Modern chickens have been bred to ovulate like gangbusters. On average, an egg is produced every 26 hours when a hen is in her prime. When day-old chicks arrive, not much bigger than eggs, it’s hard to imagine that they’ll ever produce more food than you can eat, but they do!
The amount my hens were capable of producing didn’t sink in until I was gathering five eggs nearly every day until the flock’s first molt a year later. My family couldn’t eat three-dozen eggs each week. Eventually, a particular collection of seven-dozen eggs sat in the fridge week after week, untouched.
At a yard sale in my neighborhood, I’d found a large bag of brand-new pink Styrofoam egg cartons for $3. Normally I wouldn’t buy Styrofoam, but these were a steal, so I rationalized the purchase. (Owning them wouldn’t trigger demand to a supplier.) Having 50 egg cartons on hand meant that I had too much available storage. I didn’t need more eggs, but I’d managed to squirrel away 84 of them.
I panicked. I had to rid my life of the stash and start over, so I did the stupidest thing imaginable: I threw them in the trash. It was the guilt I felt after throwing out the eggs that forced me to learn from the mistake and to find new ways to prepare eggs.
These days, plowing through eggs is easier than it used to be. My kids’ appetites are bigger, and fried egg whites are one of my most favorite foods. My old girls, while still producing steadily, are slowing down. With four up-and-coming layers in my flock, I’m winding up my skillet for overstock!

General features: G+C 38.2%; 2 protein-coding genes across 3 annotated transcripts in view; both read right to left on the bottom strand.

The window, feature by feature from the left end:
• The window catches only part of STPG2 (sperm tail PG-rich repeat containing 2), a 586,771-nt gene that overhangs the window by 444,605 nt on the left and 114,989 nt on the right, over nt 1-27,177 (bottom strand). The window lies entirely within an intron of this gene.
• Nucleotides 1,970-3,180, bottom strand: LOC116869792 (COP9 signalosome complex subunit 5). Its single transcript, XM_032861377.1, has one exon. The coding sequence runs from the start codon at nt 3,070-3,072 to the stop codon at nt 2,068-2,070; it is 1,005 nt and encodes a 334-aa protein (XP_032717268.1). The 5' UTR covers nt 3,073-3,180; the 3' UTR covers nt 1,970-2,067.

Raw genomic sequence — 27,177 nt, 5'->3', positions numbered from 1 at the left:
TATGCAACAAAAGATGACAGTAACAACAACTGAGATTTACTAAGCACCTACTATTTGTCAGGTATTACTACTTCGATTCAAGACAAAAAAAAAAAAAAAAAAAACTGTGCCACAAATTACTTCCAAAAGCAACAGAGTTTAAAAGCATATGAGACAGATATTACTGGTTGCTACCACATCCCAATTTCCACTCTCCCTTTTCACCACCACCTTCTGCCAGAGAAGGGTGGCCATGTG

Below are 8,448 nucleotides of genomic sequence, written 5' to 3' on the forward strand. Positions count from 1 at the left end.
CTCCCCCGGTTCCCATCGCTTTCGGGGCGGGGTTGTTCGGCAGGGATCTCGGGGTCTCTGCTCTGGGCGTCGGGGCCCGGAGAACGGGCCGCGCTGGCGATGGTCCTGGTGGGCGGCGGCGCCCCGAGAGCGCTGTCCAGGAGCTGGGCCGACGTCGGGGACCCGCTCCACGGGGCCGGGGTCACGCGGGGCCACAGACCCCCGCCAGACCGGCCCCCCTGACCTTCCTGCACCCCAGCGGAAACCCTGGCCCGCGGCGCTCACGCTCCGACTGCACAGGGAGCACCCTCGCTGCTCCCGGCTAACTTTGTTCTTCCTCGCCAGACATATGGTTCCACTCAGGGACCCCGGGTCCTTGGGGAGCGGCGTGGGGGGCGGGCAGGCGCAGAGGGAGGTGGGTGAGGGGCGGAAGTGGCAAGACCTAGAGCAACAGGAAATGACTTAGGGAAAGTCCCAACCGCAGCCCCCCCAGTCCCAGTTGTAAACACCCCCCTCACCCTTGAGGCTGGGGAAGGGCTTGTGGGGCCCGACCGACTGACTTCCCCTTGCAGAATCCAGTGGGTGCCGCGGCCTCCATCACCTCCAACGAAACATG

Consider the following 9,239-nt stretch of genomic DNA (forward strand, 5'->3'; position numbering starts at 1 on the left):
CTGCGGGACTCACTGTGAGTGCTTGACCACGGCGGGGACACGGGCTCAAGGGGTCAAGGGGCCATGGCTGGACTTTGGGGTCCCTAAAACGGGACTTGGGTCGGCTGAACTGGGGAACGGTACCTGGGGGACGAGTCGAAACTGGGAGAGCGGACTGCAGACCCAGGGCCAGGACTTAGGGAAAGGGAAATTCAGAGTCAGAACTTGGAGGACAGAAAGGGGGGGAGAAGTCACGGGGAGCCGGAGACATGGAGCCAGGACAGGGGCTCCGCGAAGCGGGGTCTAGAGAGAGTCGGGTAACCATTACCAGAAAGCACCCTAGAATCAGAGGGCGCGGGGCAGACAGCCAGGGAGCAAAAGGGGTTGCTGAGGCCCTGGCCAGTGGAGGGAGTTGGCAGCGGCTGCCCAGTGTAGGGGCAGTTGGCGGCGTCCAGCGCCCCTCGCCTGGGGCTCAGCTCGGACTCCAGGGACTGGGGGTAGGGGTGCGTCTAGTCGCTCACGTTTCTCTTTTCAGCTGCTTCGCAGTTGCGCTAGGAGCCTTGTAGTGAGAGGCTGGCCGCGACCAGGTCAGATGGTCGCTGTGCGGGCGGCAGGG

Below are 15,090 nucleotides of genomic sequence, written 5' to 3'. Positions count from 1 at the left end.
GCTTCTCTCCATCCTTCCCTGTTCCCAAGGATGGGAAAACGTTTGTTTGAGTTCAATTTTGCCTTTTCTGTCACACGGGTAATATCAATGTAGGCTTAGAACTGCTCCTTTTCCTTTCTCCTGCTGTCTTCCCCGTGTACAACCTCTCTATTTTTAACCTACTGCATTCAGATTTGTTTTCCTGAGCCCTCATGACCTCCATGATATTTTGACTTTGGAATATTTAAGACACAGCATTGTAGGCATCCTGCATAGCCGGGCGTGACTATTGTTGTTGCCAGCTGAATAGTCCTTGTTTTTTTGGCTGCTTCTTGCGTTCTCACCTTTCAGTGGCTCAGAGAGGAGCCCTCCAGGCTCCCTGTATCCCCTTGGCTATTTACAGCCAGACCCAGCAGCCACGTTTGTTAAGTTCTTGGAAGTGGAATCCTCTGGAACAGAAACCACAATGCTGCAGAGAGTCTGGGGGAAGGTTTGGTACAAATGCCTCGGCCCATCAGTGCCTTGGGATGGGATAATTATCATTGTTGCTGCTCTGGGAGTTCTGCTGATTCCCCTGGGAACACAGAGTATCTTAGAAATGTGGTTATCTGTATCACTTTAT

If you have too many eggs, find new ways to prepare them. Scrambled eggs make great leftovers for the breakfast burritos my husband likes. Egg white omelets are my favorite meals for recovering from hard workouts. Egg-heavy recipes, like pound cake, are great for using extra eggs, and they make great gifts, too—eggs and pound cake.
If you’re just getting started with chickens, but you don’t know what to do with all those eggs, plan for the egg drought of the cold, dark, winter months. Crack, scramble, and freeze. Then, thaw them in the fridge when you’re ready to use them. Freezing changes the consistency a little. When stirring the thawed eggs, they feel thick like gelatin, but they’re perfectly suitable for winter baking, and for any other cooking you might do with them. For baking purposes, 1/4cup of liquid egg equals 1 large egg.
Work Around Your Flock
The longer you keep chickens, the more you can predict their productivity through each season. If freezing eggs isn’t for you, planning around your flock works very well, and that’s what I do now.
From my older hens, I know that I won’t have eggs from December to March, just like I know I can’t get a fresh watermelon in April. Supplementing the hens with light can bypass the problem, but I don’t do it. That’s just a personal preference.
My pullets are 13 weeks old and are due to start laying 10 days before Christmas. In their first year, I can expect to get about six eggs per week from each. If they slow down through their first winter, January and February might be leaner egg months, but I won’t have to save every rare egg for special occasions, like birthday cake or a hot Sunday breakfast. Last winter, each egg was a golden-yolked treasure.
When we’re raising chickens, we always have either too many eggs or not enough. If nothing else, feed extra eggs back to the flock (scrambled) or gift them to family, friends and neighbors.